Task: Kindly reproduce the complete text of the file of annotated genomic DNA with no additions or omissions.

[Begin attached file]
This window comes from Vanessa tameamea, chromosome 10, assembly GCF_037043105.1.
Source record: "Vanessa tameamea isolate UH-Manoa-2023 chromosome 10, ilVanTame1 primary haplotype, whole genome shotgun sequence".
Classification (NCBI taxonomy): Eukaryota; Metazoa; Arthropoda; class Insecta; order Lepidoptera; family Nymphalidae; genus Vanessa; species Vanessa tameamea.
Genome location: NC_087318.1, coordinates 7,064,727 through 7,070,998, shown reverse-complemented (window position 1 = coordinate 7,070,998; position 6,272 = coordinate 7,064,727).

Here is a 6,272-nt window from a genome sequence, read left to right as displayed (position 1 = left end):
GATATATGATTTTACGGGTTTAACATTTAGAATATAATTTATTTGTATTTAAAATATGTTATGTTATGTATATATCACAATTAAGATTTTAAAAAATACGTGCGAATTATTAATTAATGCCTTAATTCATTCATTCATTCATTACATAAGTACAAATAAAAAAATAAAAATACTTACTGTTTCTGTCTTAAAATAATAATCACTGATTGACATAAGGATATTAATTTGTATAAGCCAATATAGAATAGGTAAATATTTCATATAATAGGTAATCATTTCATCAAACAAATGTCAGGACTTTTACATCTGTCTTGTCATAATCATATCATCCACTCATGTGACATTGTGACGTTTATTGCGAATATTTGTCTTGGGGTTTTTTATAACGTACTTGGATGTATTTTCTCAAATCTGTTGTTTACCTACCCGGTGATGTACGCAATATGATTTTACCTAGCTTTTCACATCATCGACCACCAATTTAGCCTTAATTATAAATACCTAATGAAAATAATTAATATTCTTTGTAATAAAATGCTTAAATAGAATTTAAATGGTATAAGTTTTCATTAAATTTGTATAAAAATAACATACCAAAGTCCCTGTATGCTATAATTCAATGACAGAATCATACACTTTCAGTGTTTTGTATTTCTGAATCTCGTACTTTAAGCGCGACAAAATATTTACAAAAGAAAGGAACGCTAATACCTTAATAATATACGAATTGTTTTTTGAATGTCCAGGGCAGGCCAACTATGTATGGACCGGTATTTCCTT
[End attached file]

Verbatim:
This window comes from Vanessa tameamea, chromosome 10, assembly GCF_037043105.1.
Source record: "Vanessa tameamea isolate UH-Manoa-2023 chromosome 10, ilVanTame1 primary haplotype, whole genome shotgun sequence".
Classification (NCBI taxonomy): Eukaryota; Metazoa; Arthropoda; class Insecta; order Lepidoptera; family Nymphalidae; genus Vanessa; species Vanessa tameamea.
Genome location: NC_087318.1, coordinates 7,064,727 through 7,070,998, shown reverse-complemented (window position 1 = coordinate 7,070,998; position 6,272 = coordinate 7,064,727).

Here is a 6,272-nt window from a genome sequence, read left to right as displayed (position 1 = left end):
GATATATGATTTTACGGGTTTAACATTTAGAATATAATTTATTTGTATTTAAAATATGTTATGTTATGTATATATCACAATTAAGATTTTAAAAAATACGTGCGAATTATTAATTAATGCCTTAATTCATTCATTCATTCATTACATAAGTACAAATAAAAAAATAAAAATACTTACTGTTTCTGTCTTAAAATAATAATCACTGATTGACATAAGGATATTAATTTGTATAAGCCAATATAGAATAGGTAAATATTTCATATAATAGGTAATCATTTCATCAAACAAATGTCAGGACTTTTACATCTGTCTTGTCATAATCATATCATCCACTCATGTGACATTGTGACGTTTATTGCGAATATTTGTCTTGGGGTTTTTTATAACGTACTTGGATGTATTTTCTCAAATCTGTTGTTTACCTACCCGGTGATGTACGCAATATGATTTTACCTAGCTTTTCACATCATCGACCACCAATTTAGCCTTAATTATAAATACCTAATGAAAATAATTAATATTCTTTGTAATAAAATGCTTAAATAGAATTTAAATGGTATAAGTTTTCATTAAATTTGTATAAAAATAACATACCAAAGTCCCTGTATGCTATAATTCAATGACAGAATCATACACTTTCAGTGTTTTGTATTTCTGAATCTCGTACTTTAAGCGCGACAAAATATTTACAAAAGAAAGGAACGCTAATACCTTAATAATATACGAATTGTTTTTTGAATGTCCAGGGCAGGCCAACTATGTATGGACCGGTATTTCCTT